Record number of seal pups born at Blakeney Point
- Credit: Archant
A winter baby boom means that Blakeney Point has held on to its title as home to England's largest colony of grey seals.
A record 2,366 seal pups, all sporting white fur coats and soulful dark eyes, have been recorded at the National Trust nature reserve since the season began in November last year.
And the added good news is that many of the new arrivals had left before the recent tidal surge struck.
The latest total is a far cry from 2001 when just 25 pups were born.
That year marked the start of a marked increase in births.
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Although the number of grey seal pups has increased this winter, the rate of growth is less dramatic, indicating that the colony has become fairly static.
National Trust ranger Ajay Tegala has been counting the seal pups, with the help of a team of volunteers.
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'With their beautiful white fur and cute faces they are definitely one of main highlights of the year that the whole team excitedly looks forward to,' he said.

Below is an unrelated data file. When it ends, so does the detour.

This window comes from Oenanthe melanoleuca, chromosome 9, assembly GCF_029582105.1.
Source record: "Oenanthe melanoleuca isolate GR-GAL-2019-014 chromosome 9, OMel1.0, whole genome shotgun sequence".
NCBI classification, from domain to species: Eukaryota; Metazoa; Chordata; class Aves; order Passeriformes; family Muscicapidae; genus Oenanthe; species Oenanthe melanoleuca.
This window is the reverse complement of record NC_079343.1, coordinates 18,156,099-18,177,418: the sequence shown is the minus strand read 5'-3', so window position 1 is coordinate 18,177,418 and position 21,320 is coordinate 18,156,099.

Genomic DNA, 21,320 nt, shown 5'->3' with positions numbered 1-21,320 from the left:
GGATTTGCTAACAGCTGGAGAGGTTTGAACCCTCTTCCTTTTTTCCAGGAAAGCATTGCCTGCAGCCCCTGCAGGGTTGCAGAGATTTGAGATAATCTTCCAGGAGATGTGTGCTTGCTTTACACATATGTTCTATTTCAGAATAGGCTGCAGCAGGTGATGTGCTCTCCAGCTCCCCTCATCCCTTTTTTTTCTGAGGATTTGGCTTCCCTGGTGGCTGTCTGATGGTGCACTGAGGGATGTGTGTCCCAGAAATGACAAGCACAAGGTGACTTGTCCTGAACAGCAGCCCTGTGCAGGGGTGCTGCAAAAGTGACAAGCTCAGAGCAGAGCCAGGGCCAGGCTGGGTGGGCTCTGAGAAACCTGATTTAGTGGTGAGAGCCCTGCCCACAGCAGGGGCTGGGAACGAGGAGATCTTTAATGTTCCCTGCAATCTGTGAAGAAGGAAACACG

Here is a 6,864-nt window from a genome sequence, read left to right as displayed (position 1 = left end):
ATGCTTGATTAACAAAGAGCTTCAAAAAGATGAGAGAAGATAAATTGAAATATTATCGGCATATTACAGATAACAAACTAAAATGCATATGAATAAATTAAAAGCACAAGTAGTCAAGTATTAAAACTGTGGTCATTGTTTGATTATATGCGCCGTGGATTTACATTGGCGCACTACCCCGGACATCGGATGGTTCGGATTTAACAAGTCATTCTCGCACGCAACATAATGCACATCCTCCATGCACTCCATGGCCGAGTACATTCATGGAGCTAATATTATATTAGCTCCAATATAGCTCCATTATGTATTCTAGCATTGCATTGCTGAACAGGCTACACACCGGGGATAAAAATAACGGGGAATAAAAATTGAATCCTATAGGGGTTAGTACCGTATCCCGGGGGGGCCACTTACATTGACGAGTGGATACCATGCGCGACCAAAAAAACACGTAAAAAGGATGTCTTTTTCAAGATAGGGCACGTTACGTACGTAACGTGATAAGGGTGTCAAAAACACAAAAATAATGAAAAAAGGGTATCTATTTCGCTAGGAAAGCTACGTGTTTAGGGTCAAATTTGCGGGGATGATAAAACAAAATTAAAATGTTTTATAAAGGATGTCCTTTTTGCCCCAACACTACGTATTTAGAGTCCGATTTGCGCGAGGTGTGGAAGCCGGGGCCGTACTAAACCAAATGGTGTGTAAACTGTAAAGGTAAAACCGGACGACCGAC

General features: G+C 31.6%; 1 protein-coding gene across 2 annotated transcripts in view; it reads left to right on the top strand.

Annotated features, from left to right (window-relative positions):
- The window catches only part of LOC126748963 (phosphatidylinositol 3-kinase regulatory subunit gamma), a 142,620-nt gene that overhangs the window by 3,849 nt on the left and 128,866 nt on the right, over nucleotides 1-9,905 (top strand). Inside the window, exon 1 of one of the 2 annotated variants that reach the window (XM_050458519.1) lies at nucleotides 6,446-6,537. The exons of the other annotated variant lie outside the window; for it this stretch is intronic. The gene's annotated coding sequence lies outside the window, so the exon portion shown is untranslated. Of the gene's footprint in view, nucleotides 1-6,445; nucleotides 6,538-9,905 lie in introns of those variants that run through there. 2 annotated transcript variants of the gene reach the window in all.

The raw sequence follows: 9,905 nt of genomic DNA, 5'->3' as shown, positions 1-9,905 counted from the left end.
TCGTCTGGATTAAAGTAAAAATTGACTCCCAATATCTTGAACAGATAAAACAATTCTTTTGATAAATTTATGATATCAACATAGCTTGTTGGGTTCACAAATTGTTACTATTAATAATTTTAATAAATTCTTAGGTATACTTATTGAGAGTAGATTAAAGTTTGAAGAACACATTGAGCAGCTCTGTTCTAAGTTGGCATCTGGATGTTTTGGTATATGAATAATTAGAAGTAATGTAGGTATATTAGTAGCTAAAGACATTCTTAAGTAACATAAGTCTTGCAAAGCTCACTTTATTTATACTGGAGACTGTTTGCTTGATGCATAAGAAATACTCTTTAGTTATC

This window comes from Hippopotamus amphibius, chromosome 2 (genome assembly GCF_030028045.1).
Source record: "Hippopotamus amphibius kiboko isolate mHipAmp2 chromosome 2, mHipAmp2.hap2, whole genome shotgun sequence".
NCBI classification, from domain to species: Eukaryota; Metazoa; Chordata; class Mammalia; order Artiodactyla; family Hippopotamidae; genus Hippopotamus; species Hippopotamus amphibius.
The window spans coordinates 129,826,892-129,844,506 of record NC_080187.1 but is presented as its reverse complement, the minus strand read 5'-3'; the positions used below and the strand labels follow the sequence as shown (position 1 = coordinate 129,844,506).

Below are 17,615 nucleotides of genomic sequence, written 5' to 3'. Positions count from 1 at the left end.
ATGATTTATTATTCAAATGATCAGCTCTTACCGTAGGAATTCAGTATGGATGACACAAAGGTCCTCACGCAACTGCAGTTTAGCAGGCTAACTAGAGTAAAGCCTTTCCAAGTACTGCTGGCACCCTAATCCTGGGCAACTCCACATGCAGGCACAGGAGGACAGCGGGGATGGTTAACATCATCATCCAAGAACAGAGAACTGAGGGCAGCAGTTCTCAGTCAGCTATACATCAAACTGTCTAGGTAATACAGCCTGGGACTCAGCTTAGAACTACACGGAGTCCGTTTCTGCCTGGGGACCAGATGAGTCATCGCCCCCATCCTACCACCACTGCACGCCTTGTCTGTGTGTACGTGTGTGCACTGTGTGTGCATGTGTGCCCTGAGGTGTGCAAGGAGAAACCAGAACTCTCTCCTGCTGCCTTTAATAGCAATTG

'Thankfully the pupping season had finished before last Friday's tidal surge, which meant a large number of pups had already dispersed.
'In the last two years it would appear that the numbers have become more static. We're pleased that all the effort the National Trust team put into caring for the Point is helping to create a healthy environment for these beautiful animals and that they continue to return and pup here.'
This year's pup death rate was less than two percent. Three orphan pups are in the care of the RSPCA at East Winch.
Grey seal pups are born on land and are fed on their mother's rich milk for up to three weeks. In this time they triple in size and shed their white fur. The exhausted and starving mother then heads out to sea to feed, leaving the pup to fend for itself.
Further south along the Norfolk coastline, at Horsey, 574 seal pups have been recorded this season.
The National Trust is encouraging visitors to enjoy the Blakeney Point seals from one of the leisure boats which operate from Morston Quay, to avoid disturbing the colony.
Mr Tegala added: 'We'd also like to thank the Environment Agency for their support, which aided our preparations for last week's tidal surge. Our thoughts go out to our friends and neighbour at the Norfolk Wildlife Trust following the flooding at Cley Marshes Nature Reserve, which it appears took the brunt of the surge.'